When Adventure Goes Awry

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Snowcat skiing adventure at Powder Mountain, UtahYesterday was the first day in several years that Powder Mountain in Eden, Utah, opened up the Rain Tree Snowcat in Cobabe Canyon. You purchase a ticket and get one ride up in a snowcat to ski down an area that is otherwise inaccessible.

My husband was beside himself with excitement, imagining all the untracked powder we were about to experience. We had planned to take the Lightning Ridge snowcat on the opposite side of the mountain and had watched YouTube videos of the terrain. I was mentally prepared for that, and the uncertainty of what I would encounter instead in Cobabe made me a little nervous. But I knew I’d be able to handle the terrain, even if it wasn’t a graceful run.

And it definitely was not.

While waiting for the snowcat, I chatted with a couple of ski patrollers who were doing an “educational” run. Rod, an experienced patroller was taking Maddie, a younger patroller, up for her first run in the area. It was the perfect chance for me to get some insight.

“What’s the best way down for a first-timer?” I asked. Instead of taking a straight line down the mountain, Rod advised taking a wind-around trail to an area where the trees weren’t as tight and that ended in an open field of powder. Sounded good to me.

We followed Rod and Maddie, and a few other skiers, and came to the Par 5 trail. Not really a trail, mind you. This is almost backcountry skiing so it’s just a wooded area and you ski wherever you want until you get to the bottom. Most of the terrain at Powder Mountain is just like this so I was already familiar and not worried about that aspect. The trail didn’t look too difficult, it wasn’t very steep, and I was excited to give it my all. Here’s what happened:

Obviously, I had some trouble in the powder. I’m still a powder newbie, and this area had some deeps. Normally, falling wouldn’t be a big deal, but since we were skiing with other people, I was feeling embarrassed about holding everyone back. And let me tell you – snow is heavy. It is really difficult to get up when you fall in that much powder. Trying to push yourself up with your poles is futile because the poles sink. I had to unbury one ski (an effort in itself when your ski is covered in several inches of snow), release my boot from the binding, and try to get up on my knee. I sunk again into the snow. A few curse words later and I was up and had my ski back on. My husband stayed with me, of course, but the others had moved on.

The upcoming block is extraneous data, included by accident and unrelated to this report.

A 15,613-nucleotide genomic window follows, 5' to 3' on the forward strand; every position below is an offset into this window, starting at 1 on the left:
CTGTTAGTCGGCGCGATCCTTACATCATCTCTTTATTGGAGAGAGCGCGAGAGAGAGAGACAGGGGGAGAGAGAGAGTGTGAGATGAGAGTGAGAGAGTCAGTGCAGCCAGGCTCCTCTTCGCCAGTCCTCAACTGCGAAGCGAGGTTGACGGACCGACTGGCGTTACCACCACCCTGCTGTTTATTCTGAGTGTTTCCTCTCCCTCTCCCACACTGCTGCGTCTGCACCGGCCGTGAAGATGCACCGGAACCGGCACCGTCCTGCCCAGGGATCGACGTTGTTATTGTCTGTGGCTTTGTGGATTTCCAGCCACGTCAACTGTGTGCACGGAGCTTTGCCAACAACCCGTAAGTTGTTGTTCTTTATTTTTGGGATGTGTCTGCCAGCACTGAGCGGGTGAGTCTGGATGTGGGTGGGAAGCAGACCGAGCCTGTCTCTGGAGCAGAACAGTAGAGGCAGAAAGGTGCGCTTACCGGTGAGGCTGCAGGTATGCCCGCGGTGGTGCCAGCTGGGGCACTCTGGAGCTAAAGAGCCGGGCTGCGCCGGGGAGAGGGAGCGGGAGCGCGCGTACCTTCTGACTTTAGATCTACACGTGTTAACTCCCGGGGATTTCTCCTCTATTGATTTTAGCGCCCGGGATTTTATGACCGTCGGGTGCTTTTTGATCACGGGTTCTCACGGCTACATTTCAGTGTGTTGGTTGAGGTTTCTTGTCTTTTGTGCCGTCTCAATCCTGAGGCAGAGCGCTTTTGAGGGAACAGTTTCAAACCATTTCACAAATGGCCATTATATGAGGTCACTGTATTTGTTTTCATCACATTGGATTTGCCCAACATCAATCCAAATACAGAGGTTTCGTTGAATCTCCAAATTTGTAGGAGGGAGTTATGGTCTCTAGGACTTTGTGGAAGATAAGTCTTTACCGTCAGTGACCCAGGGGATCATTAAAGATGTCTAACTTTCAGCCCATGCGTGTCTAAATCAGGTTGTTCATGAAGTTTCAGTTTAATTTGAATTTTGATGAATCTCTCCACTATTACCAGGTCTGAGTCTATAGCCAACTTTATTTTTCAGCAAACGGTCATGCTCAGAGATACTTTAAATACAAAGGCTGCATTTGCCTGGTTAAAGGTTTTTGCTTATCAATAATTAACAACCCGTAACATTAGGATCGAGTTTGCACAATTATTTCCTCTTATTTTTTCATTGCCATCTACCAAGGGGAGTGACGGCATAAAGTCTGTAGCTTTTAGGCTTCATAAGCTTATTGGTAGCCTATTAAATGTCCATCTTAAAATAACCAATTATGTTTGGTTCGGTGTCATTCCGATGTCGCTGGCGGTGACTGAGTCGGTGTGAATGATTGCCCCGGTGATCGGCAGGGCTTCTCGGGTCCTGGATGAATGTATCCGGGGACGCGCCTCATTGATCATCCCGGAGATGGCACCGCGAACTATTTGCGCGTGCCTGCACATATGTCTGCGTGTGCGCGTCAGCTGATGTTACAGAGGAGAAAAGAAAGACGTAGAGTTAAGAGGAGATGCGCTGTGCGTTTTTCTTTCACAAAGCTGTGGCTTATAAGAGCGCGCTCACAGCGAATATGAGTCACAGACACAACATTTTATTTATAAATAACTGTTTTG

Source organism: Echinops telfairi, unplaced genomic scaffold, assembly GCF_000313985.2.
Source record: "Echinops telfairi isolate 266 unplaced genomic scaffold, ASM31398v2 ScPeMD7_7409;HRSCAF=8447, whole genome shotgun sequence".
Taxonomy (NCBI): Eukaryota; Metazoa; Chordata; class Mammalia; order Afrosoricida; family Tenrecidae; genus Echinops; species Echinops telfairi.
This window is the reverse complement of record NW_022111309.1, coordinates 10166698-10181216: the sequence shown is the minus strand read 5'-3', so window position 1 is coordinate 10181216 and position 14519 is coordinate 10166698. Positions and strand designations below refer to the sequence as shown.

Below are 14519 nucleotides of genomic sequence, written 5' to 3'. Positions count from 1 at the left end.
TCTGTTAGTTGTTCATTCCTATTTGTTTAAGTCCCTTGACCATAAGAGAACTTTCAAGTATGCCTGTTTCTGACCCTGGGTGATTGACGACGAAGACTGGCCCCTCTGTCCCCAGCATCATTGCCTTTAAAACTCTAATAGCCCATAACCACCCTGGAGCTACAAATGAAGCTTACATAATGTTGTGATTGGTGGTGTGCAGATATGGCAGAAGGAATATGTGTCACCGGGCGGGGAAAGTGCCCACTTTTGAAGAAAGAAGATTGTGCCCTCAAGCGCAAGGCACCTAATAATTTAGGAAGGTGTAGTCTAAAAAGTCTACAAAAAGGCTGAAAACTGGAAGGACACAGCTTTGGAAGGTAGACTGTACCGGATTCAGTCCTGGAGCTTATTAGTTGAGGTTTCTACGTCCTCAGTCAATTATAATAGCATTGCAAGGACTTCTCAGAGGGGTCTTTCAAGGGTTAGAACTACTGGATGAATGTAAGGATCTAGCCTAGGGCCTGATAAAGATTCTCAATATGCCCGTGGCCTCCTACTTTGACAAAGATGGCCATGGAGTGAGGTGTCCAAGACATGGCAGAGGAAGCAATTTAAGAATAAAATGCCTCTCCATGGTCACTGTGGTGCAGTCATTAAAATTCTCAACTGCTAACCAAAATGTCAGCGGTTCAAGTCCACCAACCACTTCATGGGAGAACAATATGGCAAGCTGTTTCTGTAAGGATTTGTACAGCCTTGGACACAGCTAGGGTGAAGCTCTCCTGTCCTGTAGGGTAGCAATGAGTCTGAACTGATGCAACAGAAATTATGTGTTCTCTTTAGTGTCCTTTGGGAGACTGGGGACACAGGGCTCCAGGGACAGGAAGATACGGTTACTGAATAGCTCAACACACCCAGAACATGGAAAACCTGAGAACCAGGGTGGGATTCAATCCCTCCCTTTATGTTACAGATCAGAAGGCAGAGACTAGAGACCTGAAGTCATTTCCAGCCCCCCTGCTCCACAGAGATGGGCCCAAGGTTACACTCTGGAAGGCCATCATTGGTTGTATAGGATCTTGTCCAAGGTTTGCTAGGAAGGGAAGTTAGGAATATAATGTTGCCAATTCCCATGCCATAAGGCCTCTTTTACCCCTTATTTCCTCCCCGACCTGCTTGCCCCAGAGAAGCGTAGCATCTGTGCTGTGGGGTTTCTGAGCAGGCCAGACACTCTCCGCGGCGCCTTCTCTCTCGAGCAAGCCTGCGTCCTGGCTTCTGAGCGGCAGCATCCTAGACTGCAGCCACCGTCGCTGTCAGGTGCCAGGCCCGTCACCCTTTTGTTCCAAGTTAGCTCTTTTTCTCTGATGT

I took a deep breath and pointed my skis down the hill. A few unbalanced turns and I fell again. And a third time. The effort required to get up from these falls was exhausting and my spirit was crushed. That’s when the toe binding broke off my ski and I had quite a meltdown. I had visions of having to walk a LONG way down to the bottom and wondered if I’d even get there before the lifts closed. Thoughts of Survivorman and building a snow shelter tickled the edges of my mind.

Fixing the binding on my ski.

Thankfully, my husband fixed the binding – it wasn’t really broken, but had just unclipped and slid off. At that point, I was frustrated, hysterical, and exhausted. And really, really pissed off. I wanted so much for this to be an adventure and I was disappointed in myself for ruining it.

We made it back to the lodge and I grabbed my usual warm-up drink of half coffee and half cocoa. I sat by the window with my head in my hands, feeling defeated. My husband and I talked through the run and decided we needed to do something else adventurous to salvage the day. I wasn’t up for another snowcat expedition, so we decided to hike to the top of Cobabe Canyon and try again.

If you’re not an avid skier, you might not be aware that some ski resorts have areas where you can ski, but are not accessible by a lift. So you simply take off your skis and walk up. The walk took us about 15 minutes and wasn’t too difficult. As we headed down, I was already feeling better. The snow was a little lighter. My tenacity was rewarded by a glistening field of virtually untracked powder. I glided over it, albeit in my bent, shaky, ungraceful way. And then I felt it. For about two turns I nailed whatever technique is needed to successfully ski powder. I felt like I was floating on air and it was magical.

I’m determined to take another snowcat ride to the lesser-skied areas of Powder Mountain. In fact, the tickets are already purchased.

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